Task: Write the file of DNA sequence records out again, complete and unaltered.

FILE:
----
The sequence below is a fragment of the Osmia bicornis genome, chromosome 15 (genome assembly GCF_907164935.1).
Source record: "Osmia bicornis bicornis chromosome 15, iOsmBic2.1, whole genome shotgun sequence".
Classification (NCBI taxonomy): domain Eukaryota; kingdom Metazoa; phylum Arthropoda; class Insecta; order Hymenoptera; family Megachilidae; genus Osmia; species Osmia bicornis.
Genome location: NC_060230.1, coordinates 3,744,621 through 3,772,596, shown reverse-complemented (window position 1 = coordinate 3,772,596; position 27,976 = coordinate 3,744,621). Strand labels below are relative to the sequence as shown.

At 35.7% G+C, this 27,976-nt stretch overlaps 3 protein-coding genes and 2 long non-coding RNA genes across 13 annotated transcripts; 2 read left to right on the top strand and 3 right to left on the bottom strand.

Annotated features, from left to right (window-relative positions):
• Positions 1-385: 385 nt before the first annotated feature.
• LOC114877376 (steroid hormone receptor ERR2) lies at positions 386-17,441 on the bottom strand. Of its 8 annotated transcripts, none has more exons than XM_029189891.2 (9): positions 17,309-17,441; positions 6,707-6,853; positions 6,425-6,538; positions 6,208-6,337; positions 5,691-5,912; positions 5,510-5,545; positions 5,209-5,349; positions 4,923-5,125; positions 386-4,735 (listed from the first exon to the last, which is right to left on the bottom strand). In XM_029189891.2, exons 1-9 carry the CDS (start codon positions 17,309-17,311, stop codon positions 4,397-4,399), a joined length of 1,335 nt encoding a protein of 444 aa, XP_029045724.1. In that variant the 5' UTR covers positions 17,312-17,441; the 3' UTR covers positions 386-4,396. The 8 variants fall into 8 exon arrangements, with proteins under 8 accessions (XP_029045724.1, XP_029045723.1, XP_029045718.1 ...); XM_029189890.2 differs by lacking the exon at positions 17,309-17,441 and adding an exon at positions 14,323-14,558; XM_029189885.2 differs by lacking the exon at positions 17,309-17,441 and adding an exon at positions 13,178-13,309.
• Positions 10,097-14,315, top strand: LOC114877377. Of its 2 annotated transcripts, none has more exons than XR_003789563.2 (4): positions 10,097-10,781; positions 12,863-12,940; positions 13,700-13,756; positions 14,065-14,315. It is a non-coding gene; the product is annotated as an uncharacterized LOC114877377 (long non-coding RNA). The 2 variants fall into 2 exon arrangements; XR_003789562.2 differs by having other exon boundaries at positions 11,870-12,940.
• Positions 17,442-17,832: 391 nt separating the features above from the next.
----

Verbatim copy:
The sequence below is a fragment of the Osmia bicornis genome, chromosome 15 (genome assembly GCF_907164935.1).
Source record: "Osmia bicornis bicornis chromosome 15, iOsmBic2.1, whole genome shotgun sequence".
Classification (NCBI taxonomy): domain Eukaryota; kingdom Metazoa; phylum Arthropoda; class Insecta; order Hymenoptera; family Megachilidae; genus Osmia; species Osmia bicornis.
Genome location: NC_060230.1, coordinates 3,744,621 through 3,772,596, shown reverse-complemented (window position 1 = coordinate 3,772,596; position 27,976 = coordinate 3,744,621). Strand labels below are relative to the sequence as shown.

At 35.7% G+C, this 27,976-nt stretch overlaps 3 protein-coding genes and 2 long non-coding RNA genes across 13 annotated transcripts; 2 read left to right on the top strand and 3 right to left on the bottom strand.

Annotated features, from left to right (window-relative positions):
• Positions 1-385: 385 nt before the first annotated feature.
• LOC114877376 (steroid hormone receptor ERR2) lies at positions 386-17,441 on the bottom strand. Of its 8 annotated transcripts, none has more exons than XM_029189891.2 (9): positions 17,309-17,441; positions 6,707-6,853; positions 6,425-6,538; positions 6,208-6,337; positions 5,691-5,912; positions 5,510-5,545; positions 5,209-5,349; positions 4,923-5,125; positions 386-4,735 (listed from the first exon to the last, which is right to left on the bottom strand). In XM_029189891.2, exons 1-9 carry the CDS (start codon positions 17,309-17,311, stop codon positions 4,397-4,399), a joined length of 1,335 nt encoding a protein of 444 aa, XP_029045724.1. In that variant the 5' UTR covers positions 17,312-17,441; the 3' UTR covers positions 386-4,396. The 8 variants fall into 8 exon arrangements, with proteins under 8 accessions (XP_029045724.1, XP_029045723.1, XP_029045718.1 ...); XM_029189890.2 differs by lacking the exon at positions 17,309-17,441 and adding an exon at positions 14,323-14,558; XM_029189885.2 differs by lacking the exon at positions 17,309-17,441 and adding an exon at positions 13,178-13,309.
• Positions 10,097-14,315, top strand: LOC114877377. Of its 2 annotated transcripts, none has more exons than XR_003789563.2 (4): positions 10,097-10,781; positions 12,863-12,940; positions 13,700-13,756; positions 14,065-14,315. It is a non-coding gene; the product is annotated as an uncharacterized LOC114877377 (long non-coding RNA). The 2 variants fall into 2 exon arrangements; XR_003789562.2 differs by having other exon boundaries at positions 11,870-12,940.
• Positions 17,442-17,832: 391 nt separating the features above from the next.